State of emergency
What’s in the air an ongoing concern across river
As the rains moved in Monday and winds changed direction many shared concerns in southern Washington County over whether their air was safe to breathe.
“It was a pretty strong smell this morning,” said Sara Johnson, the desk clerk at Straightline Collision in Porterfield. “There was smoke covering the other side of the river over the bridge and my little brother even came inside when he was waiting for the bus because he noticed the smell.”
Johnson’s 9-year-old brother goes to Little Hocking Elementary, she said.
“It’s something to be concerned about but if you’re smelling it at home you’re smelling it at school too,” she noted. “My mom told him he still needed to go to school though so he just waited inside until the bus came.”
Kyle Newton, superintendent of Warren Local Schools, said the district wasn’t jumping to close schools like Wood County had done because of the same logic Johnson outlined. Wood County schools also were closed today.
“With the demographics of our district if they’re not at school they’re probably at home breathing the same air,” said Newton. “It doesn’t make sense to send our students home or home early especially if parents aren’t going to be home. If things change we’ll take our direction from the (Washington County Emergency Management Agency). We’re not going to overreact so we’re not causing unnecessary panic.”
Newton said no move was made in the schools to have face masks with filters for any of the students since the rain kept students inside Monday during recess.
Janssen Kesterson, 21, of Barlow, said she could see the smoke from her home before driving into work in Belpre at Bob’s Market and Greenhouse.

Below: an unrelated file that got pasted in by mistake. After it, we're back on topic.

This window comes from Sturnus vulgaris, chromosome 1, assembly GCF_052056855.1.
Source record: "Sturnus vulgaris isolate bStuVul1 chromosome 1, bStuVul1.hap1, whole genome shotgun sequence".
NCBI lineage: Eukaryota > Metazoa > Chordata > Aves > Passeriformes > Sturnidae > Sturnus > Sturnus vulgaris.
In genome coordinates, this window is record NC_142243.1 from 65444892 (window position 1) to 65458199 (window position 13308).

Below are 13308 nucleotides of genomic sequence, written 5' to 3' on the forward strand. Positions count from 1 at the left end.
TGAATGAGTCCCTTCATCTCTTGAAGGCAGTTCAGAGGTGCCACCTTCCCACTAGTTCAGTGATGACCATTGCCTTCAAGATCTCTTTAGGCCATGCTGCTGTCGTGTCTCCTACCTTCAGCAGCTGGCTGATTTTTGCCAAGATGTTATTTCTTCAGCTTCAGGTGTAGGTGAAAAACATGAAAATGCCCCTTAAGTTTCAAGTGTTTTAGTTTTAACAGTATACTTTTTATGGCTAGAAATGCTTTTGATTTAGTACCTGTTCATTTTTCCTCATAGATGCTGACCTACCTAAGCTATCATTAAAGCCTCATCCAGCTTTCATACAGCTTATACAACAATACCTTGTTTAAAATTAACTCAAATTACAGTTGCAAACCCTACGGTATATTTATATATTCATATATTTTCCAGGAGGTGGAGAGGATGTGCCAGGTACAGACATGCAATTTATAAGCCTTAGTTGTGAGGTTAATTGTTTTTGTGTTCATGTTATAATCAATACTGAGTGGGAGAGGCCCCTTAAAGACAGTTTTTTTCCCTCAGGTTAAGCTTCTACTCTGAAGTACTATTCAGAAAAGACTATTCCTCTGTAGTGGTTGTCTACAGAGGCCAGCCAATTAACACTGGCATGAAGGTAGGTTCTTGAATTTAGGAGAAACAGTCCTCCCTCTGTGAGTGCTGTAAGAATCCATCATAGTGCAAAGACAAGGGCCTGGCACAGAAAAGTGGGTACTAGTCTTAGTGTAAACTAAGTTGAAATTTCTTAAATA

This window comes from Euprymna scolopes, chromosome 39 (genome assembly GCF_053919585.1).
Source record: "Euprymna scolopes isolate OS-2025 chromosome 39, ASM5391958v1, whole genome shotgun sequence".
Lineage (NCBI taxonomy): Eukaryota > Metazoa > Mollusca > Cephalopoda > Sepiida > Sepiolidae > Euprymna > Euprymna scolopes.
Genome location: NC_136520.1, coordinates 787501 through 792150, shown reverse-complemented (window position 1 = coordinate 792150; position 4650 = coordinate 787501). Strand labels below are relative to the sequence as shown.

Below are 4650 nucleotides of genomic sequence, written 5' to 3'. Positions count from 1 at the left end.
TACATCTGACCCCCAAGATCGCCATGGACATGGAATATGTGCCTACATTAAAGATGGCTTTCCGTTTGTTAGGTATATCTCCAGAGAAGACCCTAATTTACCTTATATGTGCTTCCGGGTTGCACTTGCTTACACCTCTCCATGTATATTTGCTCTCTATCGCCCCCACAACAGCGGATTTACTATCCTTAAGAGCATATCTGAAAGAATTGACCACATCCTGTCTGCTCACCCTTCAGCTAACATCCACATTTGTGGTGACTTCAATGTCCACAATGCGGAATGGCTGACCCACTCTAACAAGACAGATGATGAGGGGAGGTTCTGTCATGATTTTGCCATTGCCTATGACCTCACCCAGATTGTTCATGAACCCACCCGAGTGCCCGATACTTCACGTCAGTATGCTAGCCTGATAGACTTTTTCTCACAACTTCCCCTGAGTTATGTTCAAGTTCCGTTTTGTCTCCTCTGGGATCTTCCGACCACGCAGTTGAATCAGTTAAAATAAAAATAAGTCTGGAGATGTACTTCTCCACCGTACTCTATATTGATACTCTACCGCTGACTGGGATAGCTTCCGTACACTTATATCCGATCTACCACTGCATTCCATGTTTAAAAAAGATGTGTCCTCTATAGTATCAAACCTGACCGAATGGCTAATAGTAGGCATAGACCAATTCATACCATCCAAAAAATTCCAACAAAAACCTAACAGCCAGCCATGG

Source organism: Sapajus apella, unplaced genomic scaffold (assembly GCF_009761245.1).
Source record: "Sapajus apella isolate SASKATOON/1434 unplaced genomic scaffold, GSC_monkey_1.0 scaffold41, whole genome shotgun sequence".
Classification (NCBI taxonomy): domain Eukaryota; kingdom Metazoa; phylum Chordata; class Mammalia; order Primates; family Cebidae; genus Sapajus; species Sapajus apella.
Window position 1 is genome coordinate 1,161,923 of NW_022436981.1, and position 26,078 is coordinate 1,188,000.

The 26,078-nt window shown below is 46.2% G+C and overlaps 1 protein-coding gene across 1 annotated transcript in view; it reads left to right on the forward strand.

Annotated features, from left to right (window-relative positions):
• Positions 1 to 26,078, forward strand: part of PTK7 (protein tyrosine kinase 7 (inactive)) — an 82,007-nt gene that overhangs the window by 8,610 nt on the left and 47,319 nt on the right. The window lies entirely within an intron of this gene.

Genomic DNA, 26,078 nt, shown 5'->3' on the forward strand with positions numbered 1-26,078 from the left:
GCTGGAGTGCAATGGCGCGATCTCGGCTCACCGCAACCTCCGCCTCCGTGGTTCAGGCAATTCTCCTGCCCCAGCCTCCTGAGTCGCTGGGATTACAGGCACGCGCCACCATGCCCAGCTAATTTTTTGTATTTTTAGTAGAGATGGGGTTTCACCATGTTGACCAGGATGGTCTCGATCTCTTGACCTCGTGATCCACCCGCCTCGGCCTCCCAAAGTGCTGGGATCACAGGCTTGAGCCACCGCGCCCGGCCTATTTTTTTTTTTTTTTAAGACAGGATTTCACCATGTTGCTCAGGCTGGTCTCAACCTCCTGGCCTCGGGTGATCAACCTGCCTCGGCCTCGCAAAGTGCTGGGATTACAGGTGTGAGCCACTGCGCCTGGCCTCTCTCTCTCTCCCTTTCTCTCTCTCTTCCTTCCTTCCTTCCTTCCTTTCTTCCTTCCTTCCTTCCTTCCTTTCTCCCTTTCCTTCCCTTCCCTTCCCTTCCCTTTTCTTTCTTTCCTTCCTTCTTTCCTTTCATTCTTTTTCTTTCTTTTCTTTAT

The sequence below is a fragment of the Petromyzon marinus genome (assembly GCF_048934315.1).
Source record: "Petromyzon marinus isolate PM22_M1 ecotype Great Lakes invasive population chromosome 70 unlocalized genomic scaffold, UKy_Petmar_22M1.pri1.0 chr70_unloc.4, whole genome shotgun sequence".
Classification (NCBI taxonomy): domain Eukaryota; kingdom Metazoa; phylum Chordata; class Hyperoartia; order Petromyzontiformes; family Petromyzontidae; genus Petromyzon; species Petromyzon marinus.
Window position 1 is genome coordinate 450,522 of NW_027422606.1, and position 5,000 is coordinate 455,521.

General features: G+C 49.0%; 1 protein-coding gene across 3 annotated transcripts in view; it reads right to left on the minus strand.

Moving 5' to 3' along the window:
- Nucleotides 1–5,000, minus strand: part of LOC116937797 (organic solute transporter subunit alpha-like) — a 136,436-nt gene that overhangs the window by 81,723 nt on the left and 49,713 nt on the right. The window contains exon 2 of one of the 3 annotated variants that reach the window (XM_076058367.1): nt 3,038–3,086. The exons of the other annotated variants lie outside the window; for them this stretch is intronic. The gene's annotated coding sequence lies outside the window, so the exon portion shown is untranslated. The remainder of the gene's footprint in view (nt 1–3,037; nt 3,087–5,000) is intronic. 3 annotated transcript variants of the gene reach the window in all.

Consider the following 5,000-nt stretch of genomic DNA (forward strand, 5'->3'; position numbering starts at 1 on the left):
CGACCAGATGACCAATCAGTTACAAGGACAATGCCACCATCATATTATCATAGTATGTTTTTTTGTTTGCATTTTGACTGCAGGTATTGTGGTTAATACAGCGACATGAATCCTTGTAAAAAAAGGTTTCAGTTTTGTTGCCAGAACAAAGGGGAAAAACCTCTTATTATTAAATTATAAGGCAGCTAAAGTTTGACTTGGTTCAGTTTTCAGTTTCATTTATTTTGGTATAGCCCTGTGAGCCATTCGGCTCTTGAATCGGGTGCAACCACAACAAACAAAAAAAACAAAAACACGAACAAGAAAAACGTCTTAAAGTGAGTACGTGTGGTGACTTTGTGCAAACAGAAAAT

“And it was really hazy and smelled like burnt plastic,” she explained. “We talked about the smell this morning and wondered if it would affect people’s breathing so we chose to close the doors of the greenhouse to keep that smell out of here.”
Amber Batten, 22, of Belpre, said she even had to clean off residue from her car because of the debris in the air.
“I went to the mall and there were black specks all over my car,” she said.
Jerry Satow, manager of The Village Gifts in Little Hocking, said she was concerned for people who may already have trouble breathing in normal conditions.
“I have allergies all the time anyway,” she explained. “But what about the people with worse lungs? If you already have breathing problems and the wind blows it your way it could be pretty bad.”
Satow said if the cloud stretched farther after the rain out into Little Hocking she would consider closing the store until it passed.
“My son even called me yesterday, saying to not go to Belpre if I didn’t have to,” she said.
Though officials monitored the air quality throughout Washington County, no alerts were given throughout the day.